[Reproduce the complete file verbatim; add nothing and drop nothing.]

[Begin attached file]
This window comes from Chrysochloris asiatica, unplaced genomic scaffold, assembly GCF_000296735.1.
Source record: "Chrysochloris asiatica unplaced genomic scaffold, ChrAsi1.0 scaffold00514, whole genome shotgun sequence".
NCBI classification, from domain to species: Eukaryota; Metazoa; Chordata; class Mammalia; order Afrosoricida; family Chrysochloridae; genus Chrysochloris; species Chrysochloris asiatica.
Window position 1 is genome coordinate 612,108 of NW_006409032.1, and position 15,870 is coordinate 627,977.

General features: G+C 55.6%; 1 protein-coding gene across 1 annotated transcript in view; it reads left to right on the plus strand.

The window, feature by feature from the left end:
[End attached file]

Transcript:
This window comes from Chrysochloris asiatica, unplaced genomic scaffold, assembly GCF_000296735.1.
Source record: "Chrysochloris asiatica unplaced genomic scaffold, ChrAsi1.0 scaffold00514, whole genome shotgun sequence".
NCBI classification, from domain to species: Eukaryota; Metazoa; Chordata; class Mammalia; order Afrosoricida; family Chrysochloridae; genus Chrysochloris; species Chrysochloris asiatica.
Window position 1 is genome coordinate 612,108 of NW_006409032.1, and position 15,870 is coordinate 627,977.

General features: G+C 55.6%; 1 protein-coding gene across 1 annotated transcript in view; it reads left to right on the plus strand.

The window, feature by feature from the left end: